One possibility is to speed up processing by running all processing, data management, analytics and presentation on a unified platform — in memory, but this can be expensive and may be limited by the capacity of data required. By integrating intelligently with data lakes, which store multi-petabytes of data, access to historical data is simplified and accelerated via smart in-memory indexing.  This powers faster and smarter machine learning insights – enriching the data in the unified fast layer with historical data from a single application.

Another level of efficiency can be achieved by embedding machine learning analytics with the data.  With this architecture data aggregations can be created before analysis occurs, and if an analysis is cut off mid-stream the calculations can resume where they left off, greatly accelerating the analytic process to reach sub-second latencies.   This type of architecture can result in a significant reduction in processing time, speeding up large batch analysis, reporting and other critical business operations from hours to minutes, from minutes to seconds or from seconds to sub-seconds.

The simplified architecture not only enables banks to ingest more data faster, but also reduces total cost of ownership and data movement complexity by radically minimizing the number of ‘moving parts.’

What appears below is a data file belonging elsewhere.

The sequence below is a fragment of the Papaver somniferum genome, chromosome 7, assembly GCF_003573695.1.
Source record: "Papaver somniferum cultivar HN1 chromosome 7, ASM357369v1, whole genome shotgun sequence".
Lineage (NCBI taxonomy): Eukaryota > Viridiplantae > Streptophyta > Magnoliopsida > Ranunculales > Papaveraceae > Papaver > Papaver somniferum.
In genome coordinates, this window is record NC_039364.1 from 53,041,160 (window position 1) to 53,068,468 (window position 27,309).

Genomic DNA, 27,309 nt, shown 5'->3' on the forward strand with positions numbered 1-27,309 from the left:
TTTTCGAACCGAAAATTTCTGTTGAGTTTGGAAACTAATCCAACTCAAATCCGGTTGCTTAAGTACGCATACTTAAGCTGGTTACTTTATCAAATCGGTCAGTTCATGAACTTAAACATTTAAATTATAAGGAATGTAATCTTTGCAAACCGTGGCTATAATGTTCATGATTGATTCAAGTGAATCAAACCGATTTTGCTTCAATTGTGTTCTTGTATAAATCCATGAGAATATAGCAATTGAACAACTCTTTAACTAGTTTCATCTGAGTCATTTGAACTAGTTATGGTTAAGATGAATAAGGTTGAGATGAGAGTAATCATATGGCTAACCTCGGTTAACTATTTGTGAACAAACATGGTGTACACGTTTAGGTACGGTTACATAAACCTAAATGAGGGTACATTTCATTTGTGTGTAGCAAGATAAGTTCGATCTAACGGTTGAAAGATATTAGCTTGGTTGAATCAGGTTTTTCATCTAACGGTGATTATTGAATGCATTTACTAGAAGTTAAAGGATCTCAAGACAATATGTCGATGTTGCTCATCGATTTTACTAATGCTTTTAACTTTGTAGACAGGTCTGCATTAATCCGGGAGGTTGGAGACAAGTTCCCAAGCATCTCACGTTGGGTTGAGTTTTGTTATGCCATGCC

ROI of fast data

Even though the price of RAM is decreasing, the flood of big data can force banks to explore more cost-effective ways to utilize in-memory computing.

To reduce the total cost of ownership, hot data selection allows RAM to be reserved for the data that is the most critical while saving other data to a multi-tiered more cost-effective data storage.

When customizing the hot data selection, important queries and data can be predefined and prioritized to ensure fast and predictable results according to business goals.  If there are no clear priorities defined the most popular queries can automatically be flagged as hot data. For example, a common query such as “what is my current balance” can have immediate results.

This hierarchy of data allows for quicker loading and processing while enabling higher availability and stability.

SEE ALSO: Looking to leverage Big Data in 2019? Top tips from the experts

Reader takeaways

Providing flatter system architectures where the data is closer to the analytics and closer to the business logic will speed up transactions for applications including online and mobile digital banking apps, bots that communicate with customers, personalized banking services, intraday risk analysis, fraud analysis and instant loans that need to analyze internal data and information from third parties.

The banks that will come out ahead despite fierce Fintech competition, will be those that can avoid disastrous computer crashes, have a robust flexible data information backbone to launch and maintain new services, while providing fast response times for their existing apps to keep their customers connected and happy.


Karen Krivaa

Karen’s value to GigaSpaces comes from a solid high-tech foundation and over 20 years of marketing experience in product and portfolio solutions marketing. With her dynamic energy, executive vision and belief in “team”, Karen executes data-driven strategies while strengthening the GigaSpaces brand. She is responsible for driving strategic marketing planning and execution, awareness and customer acquisition efforts across all channels and branding. Prior to joining GigaSpaces, Karen held leadership positions in companies including RADVISION, Alvarion, NICE and Applied Materials.